Paleontologists agree that humans moved out of Africa about 70,000 years ago, and spread out across the world. Several theories exist about their migration routes, and recent geentic studies of the Y-chromosome with samples taken from all over the world have helped figure out their historical movements. A popular theory suggests they first crossed over to Central Asia and eastwards to India, then Southeast Asia, with one branch walking on to Australia and another through the frozen Bering Strait to the Americas.
A study by German palaeontologist Gudrun Corvinus in 1984 published definitive evidence of prehistoric settlements in Nepal’s mid-mountain region. ‘The research has yielded an unexpected number of Palaeolithic, Mesolithic and Neolithic sites and filled the lacuna of knowledge about prehistoric settlements in Nepal,’ wrote Corvinus in a paper published in the journal Ancient Nepal in July 1985, which mentioned sites in Dang and Deukhuri with remains of hand-axe flakes, blades, adzes, core-scrapers and points.
For the first time, this proved that the entire belt of valleys at the foothills of the Chure, perhaps including Surkhet, was inhabited by prehistoric peoples. ‘There is no question now that during the prehistoric times Nepal, too, was occupied by people who fashioned stone age tools and were able to penetrate through the thick forests of Terai,’ writes Corvinus, adding that prehistoric people may have stopped by in western Nepal on their way to Europe via the Caucasus and eastwards. The relics in many parts of Nepal are similar to ones in Vietnam and Thailand, indicating that the Nepal Chure route was used by humans to travel to Southeast Asia, bypassing what at that time must have been dangerous jungles of the Gangetic plains.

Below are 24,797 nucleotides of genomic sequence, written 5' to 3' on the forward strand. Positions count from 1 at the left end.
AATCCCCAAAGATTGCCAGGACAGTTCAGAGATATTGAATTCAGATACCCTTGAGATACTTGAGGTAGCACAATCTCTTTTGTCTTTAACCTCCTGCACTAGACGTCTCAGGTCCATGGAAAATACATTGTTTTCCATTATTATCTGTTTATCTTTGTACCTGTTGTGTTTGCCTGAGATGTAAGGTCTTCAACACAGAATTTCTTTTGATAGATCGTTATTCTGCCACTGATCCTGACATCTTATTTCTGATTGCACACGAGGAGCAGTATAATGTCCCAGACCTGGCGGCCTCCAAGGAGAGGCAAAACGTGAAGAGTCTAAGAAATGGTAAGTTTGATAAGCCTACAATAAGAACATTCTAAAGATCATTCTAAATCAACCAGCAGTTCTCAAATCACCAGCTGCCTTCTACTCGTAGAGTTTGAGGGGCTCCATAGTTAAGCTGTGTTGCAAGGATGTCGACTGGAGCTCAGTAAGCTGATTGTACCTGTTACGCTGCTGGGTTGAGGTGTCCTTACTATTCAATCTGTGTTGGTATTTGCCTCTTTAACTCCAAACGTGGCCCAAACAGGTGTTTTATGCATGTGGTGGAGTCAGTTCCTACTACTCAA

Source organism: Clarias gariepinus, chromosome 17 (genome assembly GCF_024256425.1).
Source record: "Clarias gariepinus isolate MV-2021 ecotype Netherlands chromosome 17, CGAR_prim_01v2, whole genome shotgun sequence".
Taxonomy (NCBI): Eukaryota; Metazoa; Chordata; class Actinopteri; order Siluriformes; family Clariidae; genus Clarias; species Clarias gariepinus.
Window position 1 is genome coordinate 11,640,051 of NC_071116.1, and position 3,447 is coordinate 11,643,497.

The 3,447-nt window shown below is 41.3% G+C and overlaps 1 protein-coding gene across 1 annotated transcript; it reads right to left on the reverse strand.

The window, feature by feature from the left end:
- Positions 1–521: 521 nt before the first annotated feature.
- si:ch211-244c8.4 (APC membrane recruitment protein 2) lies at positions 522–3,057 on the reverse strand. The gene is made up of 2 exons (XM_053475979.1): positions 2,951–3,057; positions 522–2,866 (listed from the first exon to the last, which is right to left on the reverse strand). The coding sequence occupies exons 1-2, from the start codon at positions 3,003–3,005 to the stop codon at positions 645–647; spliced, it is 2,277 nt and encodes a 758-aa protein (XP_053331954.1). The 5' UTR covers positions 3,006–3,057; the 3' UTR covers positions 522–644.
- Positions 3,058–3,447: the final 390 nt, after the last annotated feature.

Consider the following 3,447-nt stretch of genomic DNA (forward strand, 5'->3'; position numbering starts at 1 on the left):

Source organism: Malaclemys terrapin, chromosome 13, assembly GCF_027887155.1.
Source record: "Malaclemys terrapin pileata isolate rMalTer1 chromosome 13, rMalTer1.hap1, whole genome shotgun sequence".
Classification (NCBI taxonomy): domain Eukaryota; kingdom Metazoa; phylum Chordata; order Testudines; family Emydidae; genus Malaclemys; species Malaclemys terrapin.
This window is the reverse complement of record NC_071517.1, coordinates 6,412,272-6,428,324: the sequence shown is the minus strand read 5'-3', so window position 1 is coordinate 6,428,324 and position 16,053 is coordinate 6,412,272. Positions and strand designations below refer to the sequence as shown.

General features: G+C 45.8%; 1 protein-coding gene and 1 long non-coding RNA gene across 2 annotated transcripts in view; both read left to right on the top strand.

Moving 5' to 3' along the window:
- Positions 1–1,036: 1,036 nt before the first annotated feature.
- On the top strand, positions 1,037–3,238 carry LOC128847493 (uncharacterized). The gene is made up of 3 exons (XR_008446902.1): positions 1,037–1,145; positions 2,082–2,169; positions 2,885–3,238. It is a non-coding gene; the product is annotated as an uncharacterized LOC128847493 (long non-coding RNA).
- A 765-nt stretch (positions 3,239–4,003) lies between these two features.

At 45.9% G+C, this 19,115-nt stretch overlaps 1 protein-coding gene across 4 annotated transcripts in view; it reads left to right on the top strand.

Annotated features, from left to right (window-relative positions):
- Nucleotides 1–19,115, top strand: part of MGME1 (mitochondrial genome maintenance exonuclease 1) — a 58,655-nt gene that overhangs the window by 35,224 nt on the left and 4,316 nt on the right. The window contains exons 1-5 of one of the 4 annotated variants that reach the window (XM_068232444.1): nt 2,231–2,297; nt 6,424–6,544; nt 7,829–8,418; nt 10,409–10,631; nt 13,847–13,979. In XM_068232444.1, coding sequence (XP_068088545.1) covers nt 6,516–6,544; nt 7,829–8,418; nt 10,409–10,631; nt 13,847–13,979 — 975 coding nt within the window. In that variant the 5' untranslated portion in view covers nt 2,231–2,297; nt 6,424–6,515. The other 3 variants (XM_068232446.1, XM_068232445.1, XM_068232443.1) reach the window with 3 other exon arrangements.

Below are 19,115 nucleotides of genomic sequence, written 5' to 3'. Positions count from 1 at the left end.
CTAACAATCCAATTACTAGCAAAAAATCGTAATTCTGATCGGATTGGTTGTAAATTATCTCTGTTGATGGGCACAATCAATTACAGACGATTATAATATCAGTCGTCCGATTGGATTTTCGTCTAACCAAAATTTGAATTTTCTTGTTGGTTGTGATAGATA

Corvinus concludes that prehistoric people settled along the hospitable foothills of the Chure hills 12,000-30,000 years ago. But today, with soil erosion and changes in geography, it is increasingly difficult to find evidence as the prehistoric objects are first exposed and then washed away.
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